Allergen announced a worldwide recall of their textured breast implants amid cancer concerns
A company is enacting a worldwide recall of their textured breast implants due to their link to a rare cancer.
Allergen, a pharmaceutical company and the makers of several types of breast implants, initiated the global recall at the request of the U.S. Food and Drug Administration as reports continue to come in from women who have developed anaplastic large cell lymphoma, likely from the implants.
Allergen said they are recalling BIOCELL textured breast implants and tissue expanders from all markets. The products are already banned in several countries, but the FDA had declined to restrict sales in the U.S. until now, where they are far less popular, accounting for less than 5 percent of all implants sold.
The FDA said that there have been 573 cases of the cancer, shortened to BIA-ALCL, with 33 deaths this year worldwide, a significant increase over the last year. Of those 573 cases, 481 are due to the Allergen implants, and of the 33 deaths, 12 were known to have Allergen implants.
The cancer can be cured if it’s caught early by removing the implant and the scar tissue around it, but it can require chemotherapy or additional serious treatments.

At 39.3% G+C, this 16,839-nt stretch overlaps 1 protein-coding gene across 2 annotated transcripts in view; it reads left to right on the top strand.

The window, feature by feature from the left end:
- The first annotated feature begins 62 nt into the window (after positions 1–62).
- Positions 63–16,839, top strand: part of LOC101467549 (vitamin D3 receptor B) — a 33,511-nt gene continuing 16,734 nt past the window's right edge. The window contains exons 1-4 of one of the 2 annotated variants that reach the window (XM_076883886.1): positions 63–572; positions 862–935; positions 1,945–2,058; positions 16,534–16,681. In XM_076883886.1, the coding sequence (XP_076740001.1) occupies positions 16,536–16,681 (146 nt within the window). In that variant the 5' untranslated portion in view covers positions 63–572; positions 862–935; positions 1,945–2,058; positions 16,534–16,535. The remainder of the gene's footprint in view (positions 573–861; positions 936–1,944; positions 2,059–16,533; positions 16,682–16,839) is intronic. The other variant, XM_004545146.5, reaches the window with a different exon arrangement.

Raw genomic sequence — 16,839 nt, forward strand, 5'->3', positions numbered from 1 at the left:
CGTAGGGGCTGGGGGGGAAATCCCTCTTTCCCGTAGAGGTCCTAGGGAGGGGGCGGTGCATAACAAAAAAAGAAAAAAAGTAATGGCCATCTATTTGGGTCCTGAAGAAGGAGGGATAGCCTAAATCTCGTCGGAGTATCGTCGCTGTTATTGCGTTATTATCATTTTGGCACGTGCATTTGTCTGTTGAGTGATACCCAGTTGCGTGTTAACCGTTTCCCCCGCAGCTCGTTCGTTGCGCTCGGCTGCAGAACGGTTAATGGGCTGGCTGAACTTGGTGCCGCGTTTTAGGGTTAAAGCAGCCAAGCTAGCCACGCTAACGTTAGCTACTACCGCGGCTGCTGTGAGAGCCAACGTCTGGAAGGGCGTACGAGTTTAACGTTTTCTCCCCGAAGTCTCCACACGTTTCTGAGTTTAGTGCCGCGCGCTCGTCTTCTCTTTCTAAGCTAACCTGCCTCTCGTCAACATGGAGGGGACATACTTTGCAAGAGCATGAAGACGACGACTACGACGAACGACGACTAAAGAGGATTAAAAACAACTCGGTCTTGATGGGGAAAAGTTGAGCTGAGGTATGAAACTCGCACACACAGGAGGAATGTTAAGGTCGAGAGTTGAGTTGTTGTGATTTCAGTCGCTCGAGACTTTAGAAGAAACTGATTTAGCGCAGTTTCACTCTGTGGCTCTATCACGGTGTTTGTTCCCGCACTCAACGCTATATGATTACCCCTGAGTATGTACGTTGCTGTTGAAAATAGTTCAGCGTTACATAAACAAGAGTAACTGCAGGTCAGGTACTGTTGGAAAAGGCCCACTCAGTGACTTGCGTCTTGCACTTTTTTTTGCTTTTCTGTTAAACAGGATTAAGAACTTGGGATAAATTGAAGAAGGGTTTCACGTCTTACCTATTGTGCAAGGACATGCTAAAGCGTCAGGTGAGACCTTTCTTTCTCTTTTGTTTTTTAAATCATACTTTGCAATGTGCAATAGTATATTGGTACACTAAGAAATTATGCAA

However, the FDA said that women with the Allergen implants and no symptoms do not need to have them removed — the recall is to remove them from shelves and to stop doctors from implanting them in any new patients. Jeff Shuren, M.D., J.D., director of the FDA’s Center for Devices and Radiological Health, said that they do not recommend that women remove their implants if they do not have symptoms because of “potential risks.”
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“Although the overall incidence of BIA-ALCL appears to be relatively low, once the evidence indicated that a specific manufacturer’s product appeared to be directly linked to significant patient harm, including death, the FDA took action to alert the firm to new evidence indicating a recall is warranted to protect women’s health,” said FDA Principal Deputy Commissioner Amy Abernethy, M.D., Ph.D.
Abernethy said that they have been monitoring the issue since 2011, but did not feel the need to act until now, when, “based on new data, our team concluded that action is necessary at this time to protect the public health.”